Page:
Over 6.6 billion mobile phones will be in use by the end of 2017, according to CCS Insight’s latest market forecast (www.ccsinsight.com). Two-thirds of them will be smartphones, up from less than 25% in 2012, according to the research group.
In the first three months of 2013, smartphone shipments exceeded those of non-smartphones for the first time ever. Sales of smartphones have been helped by new, cheaper devices, especially, but not only, in emerging markets. The mobile and media analyst firm expects 1.86 billion mobile phones to be shipped in 2013, of which 53% will be smartphones.
The blisteringly fast growth of smartphones in Western Europe and North America will see penetration levels approaching saturation point in these markets within three years, according to CCS Insight. More than 50% of the mobile phones in use in these regions are already smartphones. CCS Insight predicts this figure will grow to more than 80% in 2015. Beyond 2015, much of the growth will come from emerging markets.
At the same time, sales of tablets are rising at a staggering rate. Altogether, global shipments of smart mobile devices (smartphones and tablets) will increase 2.5 times between 2012 and 2017, to reach 2.1 billion units. CCS Insight predicts that by 2017 the combined number of mobile phones and tablets in use will exceed the world’s population.
Despite the strong growth there’s no room for complacency, says the research group. Even dominant operating systems like Apple’s iOS and Google’s Android will face challenges.
“Having defined the modern smartphone era, Apple is struggling to keep up with overall smartphone market growth, particularly as that growth shifts toward emerging markets,” Marina Koytcheva, director of forecasting at CCS Insight, says. “Apple will have to choose between sustaining its profit margin and holding onto market share. Android on the other hand is highly dependent on Samsung. As profit margins are squeezed Google will need to ensure Android remains a viable choice for other phone-makers.”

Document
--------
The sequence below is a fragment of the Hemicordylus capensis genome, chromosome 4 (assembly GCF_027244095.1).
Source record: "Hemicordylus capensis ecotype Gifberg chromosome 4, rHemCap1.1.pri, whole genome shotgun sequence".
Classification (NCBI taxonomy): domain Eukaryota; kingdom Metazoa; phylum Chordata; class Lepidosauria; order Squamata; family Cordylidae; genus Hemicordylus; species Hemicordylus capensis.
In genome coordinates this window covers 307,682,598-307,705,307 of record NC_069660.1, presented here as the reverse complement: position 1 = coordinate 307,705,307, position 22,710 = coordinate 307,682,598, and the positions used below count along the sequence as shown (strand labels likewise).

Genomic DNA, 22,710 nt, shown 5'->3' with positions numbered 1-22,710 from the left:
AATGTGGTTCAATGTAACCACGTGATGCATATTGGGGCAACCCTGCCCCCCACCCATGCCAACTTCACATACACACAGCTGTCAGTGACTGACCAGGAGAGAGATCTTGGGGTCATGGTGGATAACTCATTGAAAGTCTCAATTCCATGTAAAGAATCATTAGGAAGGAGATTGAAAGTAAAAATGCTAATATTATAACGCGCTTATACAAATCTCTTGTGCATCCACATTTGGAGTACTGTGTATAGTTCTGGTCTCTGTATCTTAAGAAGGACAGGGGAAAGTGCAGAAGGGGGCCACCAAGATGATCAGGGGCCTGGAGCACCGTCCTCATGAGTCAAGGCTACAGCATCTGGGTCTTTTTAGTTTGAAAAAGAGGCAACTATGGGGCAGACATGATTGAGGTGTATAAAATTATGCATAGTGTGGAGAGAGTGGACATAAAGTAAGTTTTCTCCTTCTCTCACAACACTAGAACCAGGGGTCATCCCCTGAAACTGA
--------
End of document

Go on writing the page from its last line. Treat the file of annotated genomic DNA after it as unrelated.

CCS Insight points out that competition won’t stand still either. Koytcheva says Microsoft desperately needs to make an impact in smartphones as the PC market shows no sign of leaving the doldrums. Similarly, BlackBerry seems determined to remain a relevant competitor. When it comes to smartphones it’s not just about competing software platforms.
“Giving phone users the next generation of communication technology is going to be critical,” says Koytcheva. “Mobile network operators are investing huge sums in 4G technology and are pushing hard to get 4G-enabled phones into people’s hands.”
CCS Insight expects sales of 4G devices to grow tenfold between 2012 and 2017, to 650 million units, with almost half of them going to emerging markets in 2017.